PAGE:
Scrappy Little Nobody by Anna Kendrick

Hang on to your hats, folks. My first post in nearly three months just happens to be for a book that I adored and from which I scribbled down pages of notes and quotes, so this might take a while . . .

kendrick_scrappylittlenobodyIf you’ve been paying attention, you probably know by now that I read a lot of memoirs, celebrity or otherwise. My love for the genre started with The Glass Castle and ran amok from there. Some of my favourites are Augusten Burrough’s A Wolf at the Table, his brother John Elder Robison’s Look Me in the Eye, Una LaMarche’s Unabrow, Amanda Lindhout’s A House in the Sky (seriously, this one), and of course Jenny Lawson’s brilliantly hilarious Let’s Pretend This Never Happened and Furiously Happy. These authors, and many, many others, have captivated me simply by telling their stories, their history, their truth (fair warning: Augusten Burroughs doesn’t define truth the same way that we do).

I’m pretty sure, though, that this is the first time I’ve read a celebrity memoir that is just so.darn.relatable. (Now, you’re thinking, “Yeah, right, Tori. You relate to Anna Kendrick on a personal level. I’m sure.” Give it a minute.)

I have always loved Anna Kendrick as an actress and as a famous personality. She can act with the best of them and she’s got a set of pipes that nobody expected to find hiding in her tiny frame. She seems quirky and hilarious and genuine and I was very pleased to find that, between the pages of her well-written memoir, she is just as weird and adorable and ridiculous as she portends to be. She convincingly demonstrates, through many amusing and wacky anecdotes, that despite her current career she truly is just a scrappy little nobody that happens to be insanely famous. And she manages to do it without being arrogant or pompous.

So here it is, the relatable part, as exhibited via selected quotes. Read this and tell me you don’t feel a kinship to this little weirdo:

She’s afraid of getting too comfortable in her career 
I’d moved away from everything I knew and loved at seventeen in spite of how scared I was. I wondered if I would still have it in me to do something I found so daunting? Aren’t you supposed to get more independent as you get older? Shouldn’t I be bolder, more self-sufficient? Have I gotten comfortable? Have I stopped pushing myself the way I did when I was trying to ‘make something of myself’? Was that a fluke?

She doesn’t believe she’s special, and some days can’t believe this is her life
Saying other kids were mean felt like I was saying I was more kind, which [I] definitely wasn’t . . I guess all I was feeling was that I was different. Sometimes I’ll be at work and get that same feeling. I am not like these people. I don’t know what I’m doing here.

She’s bitterly sarcastic and delightfully self-aware
I lost a Tony Award to Broadway legend Audra McDonald when I was twelve, so I’ve been a bitter bitch since before my first period. I’m very proud to have lost that Tony to Ms. McDonald. She is one of the finest talents in the theatre world and genuine Broadway royalty. I also feel that if I had won and made a televised speech at age twelve, the delayed embarrassment would have been so severe, I’d currently be a Howard Hughes-style shut-in, but without the money for the mansion or the planes or the legion of servants to take away bottles of my urine.

She’s not sure if she’s an adult or if she’s just really good at playing one
Renting an apartment on my own and going to work at Lincoln Centre made me feel very grown-up. I was constantly congratulating myself for the smallest things. Yeah, I’m just riding the subway to work in New York City like it’s no big deal. Which of course meant that to me, at every moment, it was a HUGE deal. I wish I could say this masquerading-as-an-adult-and-getting-away-with-it feeling was exclusive to being seventeen, but so many things in my life are still like that. Yeah, I’m checking my email on a laptop I own like it’s no big deal.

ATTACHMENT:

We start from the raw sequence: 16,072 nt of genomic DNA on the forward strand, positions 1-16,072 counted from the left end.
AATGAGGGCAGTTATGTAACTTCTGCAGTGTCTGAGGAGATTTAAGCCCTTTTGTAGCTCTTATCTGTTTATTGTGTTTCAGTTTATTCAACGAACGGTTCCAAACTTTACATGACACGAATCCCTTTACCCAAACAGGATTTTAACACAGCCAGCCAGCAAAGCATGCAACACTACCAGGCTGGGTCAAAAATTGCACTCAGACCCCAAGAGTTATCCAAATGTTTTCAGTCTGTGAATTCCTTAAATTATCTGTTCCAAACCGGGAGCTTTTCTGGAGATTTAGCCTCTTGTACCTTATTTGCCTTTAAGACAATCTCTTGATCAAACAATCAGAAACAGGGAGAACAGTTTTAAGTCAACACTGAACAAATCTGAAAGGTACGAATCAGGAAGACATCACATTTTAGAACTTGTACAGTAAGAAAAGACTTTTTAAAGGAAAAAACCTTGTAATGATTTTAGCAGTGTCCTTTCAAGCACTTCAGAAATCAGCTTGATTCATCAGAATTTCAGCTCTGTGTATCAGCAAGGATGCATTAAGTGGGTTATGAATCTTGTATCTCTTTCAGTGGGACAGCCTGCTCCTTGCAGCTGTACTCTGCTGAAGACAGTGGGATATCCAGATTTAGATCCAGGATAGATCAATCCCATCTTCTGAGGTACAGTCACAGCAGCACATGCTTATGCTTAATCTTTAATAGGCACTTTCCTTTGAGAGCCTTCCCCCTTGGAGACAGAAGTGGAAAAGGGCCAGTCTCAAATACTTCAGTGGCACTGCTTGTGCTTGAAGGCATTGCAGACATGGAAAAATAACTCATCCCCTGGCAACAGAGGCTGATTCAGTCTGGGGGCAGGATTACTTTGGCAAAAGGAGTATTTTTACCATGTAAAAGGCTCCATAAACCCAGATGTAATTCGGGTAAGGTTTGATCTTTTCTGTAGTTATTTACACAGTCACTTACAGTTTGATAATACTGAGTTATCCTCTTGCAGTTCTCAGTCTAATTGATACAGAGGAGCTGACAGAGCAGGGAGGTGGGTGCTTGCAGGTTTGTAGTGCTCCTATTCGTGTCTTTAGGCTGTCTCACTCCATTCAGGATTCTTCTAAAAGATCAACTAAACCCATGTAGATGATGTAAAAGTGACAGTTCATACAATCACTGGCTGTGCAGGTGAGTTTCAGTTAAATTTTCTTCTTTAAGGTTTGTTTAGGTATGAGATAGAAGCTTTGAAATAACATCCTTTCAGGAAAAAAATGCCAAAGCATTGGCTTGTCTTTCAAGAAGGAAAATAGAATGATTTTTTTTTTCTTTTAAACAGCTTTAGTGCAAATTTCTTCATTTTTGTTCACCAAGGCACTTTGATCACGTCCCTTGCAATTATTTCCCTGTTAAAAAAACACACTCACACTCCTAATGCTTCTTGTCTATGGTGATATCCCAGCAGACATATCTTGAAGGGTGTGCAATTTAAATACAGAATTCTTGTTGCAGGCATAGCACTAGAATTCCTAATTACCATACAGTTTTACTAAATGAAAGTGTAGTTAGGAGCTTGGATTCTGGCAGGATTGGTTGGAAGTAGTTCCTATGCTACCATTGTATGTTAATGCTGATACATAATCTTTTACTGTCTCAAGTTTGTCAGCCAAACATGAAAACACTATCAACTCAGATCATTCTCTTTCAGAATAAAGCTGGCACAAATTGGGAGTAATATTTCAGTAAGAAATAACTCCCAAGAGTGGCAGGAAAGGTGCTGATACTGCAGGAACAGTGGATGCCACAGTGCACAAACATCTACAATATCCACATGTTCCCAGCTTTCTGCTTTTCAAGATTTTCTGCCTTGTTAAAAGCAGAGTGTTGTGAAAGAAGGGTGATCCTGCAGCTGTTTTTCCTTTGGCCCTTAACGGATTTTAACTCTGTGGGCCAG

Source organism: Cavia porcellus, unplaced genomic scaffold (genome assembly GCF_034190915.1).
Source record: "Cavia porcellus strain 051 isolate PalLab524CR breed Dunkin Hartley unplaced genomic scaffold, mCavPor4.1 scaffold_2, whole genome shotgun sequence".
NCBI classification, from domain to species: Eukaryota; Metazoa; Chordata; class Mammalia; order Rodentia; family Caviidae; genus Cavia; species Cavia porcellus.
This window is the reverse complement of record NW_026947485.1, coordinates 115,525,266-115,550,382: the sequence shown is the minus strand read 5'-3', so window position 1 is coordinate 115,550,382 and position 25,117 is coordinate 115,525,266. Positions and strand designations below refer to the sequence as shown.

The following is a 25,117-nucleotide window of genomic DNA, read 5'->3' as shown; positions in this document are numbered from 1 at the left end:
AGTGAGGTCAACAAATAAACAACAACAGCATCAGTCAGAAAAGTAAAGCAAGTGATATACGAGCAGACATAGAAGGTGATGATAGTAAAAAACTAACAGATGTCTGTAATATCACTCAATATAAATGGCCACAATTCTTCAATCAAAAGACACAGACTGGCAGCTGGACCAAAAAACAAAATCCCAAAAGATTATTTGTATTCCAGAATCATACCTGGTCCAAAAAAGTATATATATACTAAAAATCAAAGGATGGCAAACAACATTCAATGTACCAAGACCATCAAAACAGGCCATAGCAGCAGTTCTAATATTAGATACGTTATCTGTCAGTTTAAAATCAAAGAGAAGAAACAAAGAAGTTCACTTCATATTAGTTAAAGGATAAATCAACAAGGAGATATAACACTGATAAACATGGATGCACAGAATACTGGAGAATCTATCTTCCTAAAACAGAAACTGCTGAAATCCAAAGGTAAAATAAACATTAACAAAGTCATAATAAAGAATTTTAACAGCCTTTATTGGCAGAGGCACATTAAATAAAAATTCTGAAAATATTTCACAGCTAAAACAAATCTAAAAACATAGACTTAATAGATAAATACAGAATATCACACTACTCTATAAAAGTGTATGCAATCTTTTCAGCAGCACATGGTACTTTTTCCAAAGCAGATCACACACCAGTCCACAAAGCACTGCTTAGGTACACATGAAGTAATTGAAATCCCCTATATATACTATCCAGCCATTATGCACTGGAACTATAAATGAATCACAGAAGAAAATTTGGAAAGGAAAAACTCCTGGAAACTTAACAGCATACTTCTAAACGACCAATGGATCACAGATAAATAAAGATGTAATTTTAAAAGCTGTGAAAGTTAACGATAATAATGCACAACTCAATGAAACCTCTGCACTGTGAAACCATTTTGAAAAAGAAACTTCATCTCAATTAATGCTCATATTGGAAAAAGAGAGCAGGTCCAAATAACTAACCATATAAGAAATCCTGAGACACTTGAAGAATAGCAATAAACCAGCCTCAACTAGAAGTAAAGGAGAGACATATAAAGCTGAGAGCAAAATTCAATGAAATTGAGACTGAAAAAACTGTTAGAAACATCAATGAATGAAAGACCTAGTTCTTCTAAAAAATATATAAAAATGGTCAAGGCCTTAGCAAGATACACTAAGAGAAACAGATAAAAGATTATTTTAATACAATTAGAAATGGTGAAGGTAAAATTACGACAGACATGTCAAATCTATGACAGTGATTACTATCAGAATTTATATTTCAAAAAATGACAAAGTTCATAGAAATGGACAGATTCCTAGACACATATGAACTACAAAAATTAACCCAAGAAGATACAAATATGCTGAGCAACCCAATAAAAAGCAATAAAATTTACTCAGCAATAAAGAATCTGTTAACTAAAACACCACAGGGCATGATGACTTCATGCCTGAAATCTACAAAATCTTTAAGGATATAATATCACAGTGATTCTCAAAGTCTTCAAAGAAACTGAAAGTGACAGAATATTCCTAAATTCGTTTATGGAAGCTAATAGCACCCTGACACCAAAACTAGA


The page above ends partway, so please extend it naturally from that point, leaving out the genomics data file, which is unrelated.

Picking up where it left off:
She’s got a healthy dose of self-doubt
I think I’m supposed to act as though I always knew I’d find success (not out loud, obviously—just using some heavy-handed subtext), but moving to Los Angeles felt like that dream where you’re naked in a grocery store, hoping that no one will notice. I figured I’d be discovered and thrown out at some point. I’m still waiting.

The simple act of moving to the big city didn’t mean her life was instantly amazing
How do I describe my personal life during this time [after moving to LA]? I met funny, interesting people, I went to art galleries downtown, I performed a one-woman show for free on the street corner. Except none of that’s true. I was alone and freaked out and I stayed in my room a lot. I spent most of my time trying to find ways to occupy myself without spending money or ingesting calories. I didn’t have any friends. Well, I didn’t know anyone. Which is the less depressing way to say I didn’t have any friends.

She’s just as gullible as she is naive
“I’ve seen you on meth?!”
“I would say, for the last year, you’ve only seen me on meth.”
I’m the biggest idiot on the planet.
“Why do you think I never wanted to eat the food you were baking?”
“You said you didn’t have a sweet tooth! I believed you! Because, you know, I believe people when they say things!”
He was laughing now. I’d gotten shrill and frazzled. I was laughing with my friend about how he was hiding a meth problem from me. This is when I learned that I cannot tell when people are are on drugs. At all.

Romance and relationships are an enigma to her
It’s not that deep down I want someone to “take care of me”, it’s that I’m exhausted, and occasionally overwhelmed by self-doubt. I’m steering the ship, but I don’t know what I’m doing. None of us do. But it would be so nice to believe that someone out there did, and that maybe they could take the wheel for a little while. It’s a seductive feeling. It would be great if it were real. But I guess I’ve got to count on myself. Which is not great news.

She’s clueless when it comes to fashion
When Up in the Air was chosen to premier at the Toronto International Film Festival, Paramount Pictures hired a professional stylist for me. I suspect word had gotten back to them that I enjoyed dressing like a teenager who lived in her car, and while that was spectacularly endearing, it would be in their best interest to have someone help me dress like an adult woman.

She’s a tightfisted bitch who knows how to stretch a dollar because even famous people need budgets (my personal favourite)